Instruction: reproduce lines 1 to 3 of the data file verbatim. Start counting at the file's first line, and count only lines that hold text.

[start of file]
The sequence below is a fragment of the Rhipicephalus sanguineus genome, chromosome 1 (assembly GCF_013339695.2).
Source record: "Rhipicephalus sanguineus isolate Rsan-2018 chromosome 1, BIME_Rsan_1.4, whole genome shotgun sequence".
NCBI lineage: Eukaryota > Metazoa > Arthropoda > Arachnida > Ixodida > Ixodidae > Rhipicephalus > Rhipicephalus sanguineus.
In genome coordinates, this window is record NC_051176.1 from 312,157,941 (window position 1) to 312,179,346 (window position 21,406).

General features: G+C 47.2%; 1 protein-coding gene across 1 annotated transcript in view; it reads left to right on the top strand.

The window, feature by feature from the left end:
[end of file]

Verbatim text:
The sequence below is a fragment of the Rhipicephalus sanguineus genome, chromosome 1 (assembly GCF_013339695.2).
Source record: "Rhipicephalus sanguineus isolate Rsan-2018 chromosome 1, BIME_Rsan_1.4, whole genome shotgun sequence".
NCBI lineage: Eukaryota > Metazoa > Arthropoda > Arachnida > Ixodida > Ixodidae > Rhipicephalus > Rhipicephalus sanguineus.